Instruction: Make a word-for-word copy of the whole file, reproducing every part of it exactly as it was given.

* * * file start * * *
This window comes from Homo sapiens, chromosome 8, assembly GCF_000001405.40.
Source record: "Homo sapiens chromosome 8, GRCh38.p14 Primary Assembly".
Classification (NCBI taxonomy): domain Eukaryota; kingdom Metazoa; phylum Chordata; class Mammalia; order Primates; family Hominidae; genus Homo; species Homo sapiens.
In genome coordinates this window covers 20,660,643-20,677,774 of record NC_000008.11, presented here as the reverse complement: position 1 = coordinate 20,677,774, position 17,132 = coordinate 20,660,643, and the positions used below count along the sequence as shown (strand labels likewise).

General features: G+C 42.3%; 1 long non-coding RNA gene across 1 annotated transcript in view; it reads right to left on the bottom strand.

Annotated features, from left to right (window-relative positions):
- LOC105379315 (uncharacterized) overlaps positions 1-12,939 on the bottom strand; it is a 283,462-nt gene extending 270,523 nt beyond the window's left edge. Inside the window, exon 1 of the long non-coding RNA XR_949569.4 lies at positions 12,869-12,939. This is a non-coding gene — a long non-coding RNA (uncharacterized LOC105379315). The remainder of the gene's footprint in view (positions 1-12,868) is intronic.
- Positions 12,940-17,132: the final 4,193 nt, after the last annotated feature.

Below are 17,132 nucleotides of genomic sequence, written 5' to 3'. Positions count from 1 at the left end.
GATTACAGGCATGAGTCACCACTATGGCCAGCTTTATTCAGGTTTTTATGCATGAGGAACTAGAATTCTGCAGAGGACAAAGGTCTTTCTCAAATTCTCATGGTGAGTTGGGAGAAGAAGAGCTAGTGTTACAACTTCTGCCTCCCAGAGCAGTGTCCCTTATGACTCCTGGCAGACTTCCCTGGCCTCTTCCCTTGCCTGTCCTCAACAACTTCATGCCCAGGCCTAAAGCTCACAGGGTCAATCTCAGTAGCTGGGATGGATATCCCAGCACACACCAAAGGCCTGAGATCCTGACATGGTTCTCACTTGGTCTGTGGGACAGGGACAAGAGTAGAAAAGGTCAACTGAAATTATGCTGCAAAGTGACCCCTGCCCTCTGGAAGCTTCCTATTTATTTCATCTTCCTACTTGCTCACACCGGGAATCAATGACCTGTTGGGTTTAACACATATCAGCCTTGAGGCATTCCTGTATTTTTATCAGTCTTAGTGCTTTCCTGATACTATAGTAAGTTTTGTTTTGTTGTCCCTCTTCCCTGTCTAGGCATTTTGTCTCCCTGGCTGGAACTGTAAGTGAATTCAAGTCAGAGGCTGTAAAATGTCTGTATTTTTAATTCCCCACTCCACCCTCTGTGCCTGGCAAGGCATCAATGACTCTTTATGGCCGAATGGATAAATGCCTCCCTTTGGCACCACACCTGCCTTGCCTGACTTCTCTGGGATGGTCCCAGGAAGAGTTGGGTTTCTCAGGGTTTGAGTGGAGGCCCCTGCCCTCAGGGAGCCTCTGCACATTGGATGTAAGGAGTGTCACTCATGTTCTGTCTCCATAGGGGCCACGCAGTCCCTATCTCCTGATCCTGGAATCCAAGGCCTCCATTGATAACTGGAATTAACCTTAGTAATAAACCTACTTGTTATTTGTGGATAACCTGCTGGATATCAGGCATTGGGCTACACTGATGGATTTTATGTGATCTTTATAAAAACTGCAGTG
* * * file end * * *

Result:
This window comes from Homo sapiens, chromosome 8, assembly GCF_000001405.40.
Source record: "Homo sapiens chromosome 8, GRCh38.p14 Primary Assembly".
Classification (NCBI taxonomy): domain Eukaryota; kingdom Metazoa; phylum Chordata; class Mammalia; order Primates; family Hominidae; genus Homo; species Homo sapiens.
In genome coordinates this window covers 20,660,643-20,677,774 of record NC_000008.11, presented here as the reverse complement: position 1 = coordinate 20,677,774, position 17,132 = coordinate 20,660,643, and the positions used below count along the sequence as shown (strand labels likewise).

General features: G+C 42.3%; 1 long non-coding RNA gene across 1 annotated transcript in view; it reads right to left on the bottom strand.

Annotated features, from left to right (window-relative positions):
- LOC105379315 (uncharacterized) overlaps positions 1-12,939 on the bottom strand; it is a 283,462-nt gene extending 270,523 nt beyond the window's left edge. Inside the window, exon 1 of the long non-coding RNA XR_949569.4 lies at positions 12,869-12,939. This is a non-coding gene — a long non-coding RNA (uncharacterized LOC105379315). The remainder of the gene's footprint in view (positions 1-12,868) is intronic.
- Positions 12,940-17,132: the final 4,193 nt, after the last annotated feature.

Below are 17,132 nucleotides of genomic sequence, written 5' to 3'. Positions count from 1 at the left end.
GATTACAGGCATGAGTCACCACTATGGCCAGCTTTATTCAGGTTTTTATGCATGAGGAACTAGAATTCTGCAGAGGACAAAGGTCTTTCTCAAATTCTCATGGTGAGTTGGGAGAAGAAGAGCTAGTGTTACAACTTCTGCCTCCCAGAGCAGTGTCCCTTATGACTCCTGGCAGACTTCCCTGGCCTCTTCCCTTGCCTGTCCTCAACAACTTCATGCCCAGGCCTAAAGCTCACAGGGTCAATCTCAGTAGCTGGGATGGATATCCCAGCACACACCAAAGGCCTGAGATCCTGACATGGTTCTCACTTGGTCTGTGGGACAGGGACAAGAGTAGAAAAGGTCAACTGAAATTATGCTGCAAAGTGACCCCTGCCCTCTGGAAGCTTCCTATTTATTTCATCTTCCTACTTGCTCACACCGGGAATCAATGACCTGTTGGGTTTAACACATATCAGCCTTGAGGCATTCCTGTATTTTTATCAGTCTTAGTGCTTTCCTGATACTATAGTAAGTTTTGTTTTGTTGTCCCTCTTCCCTGTCTAGGCATTTTGTCTCCCTGGCTGGAACTGTAAGTGAATTCAAGTCAGAGGCTGTAAAATGTCTGTATTTTTAATTCCCCACTCCACCCTCTGTGCCTGGCAAGGCATCAATGACTCTTTATGGCCGAATGGATAAATGCCTCCCTTTGGCACCACACCTGCCTTGCCTGACTTCTCTGGGATGGTCCCAGGAAGAGTTGGGTTTCTCAGGGTTTGAGTGGAGGCCCCTGCCCTCAGGGAGCCTCTGCACATTGGATGTAAGGAGTGTCACTCATGTTCTGTCTCCATAGGGGCCACGCAGTCCCTATCTCCTGATCCTGGAATCCAAGGCCTCCATTGATAACTGGAATTAACCTTAGTAATAAACCTACTTGTTATTTGTGGATAACCTGCTGGATATCAGGCATTGGGCTACACTGATGGATTTTATGTGATCTTTATAAAAACTGCAGTG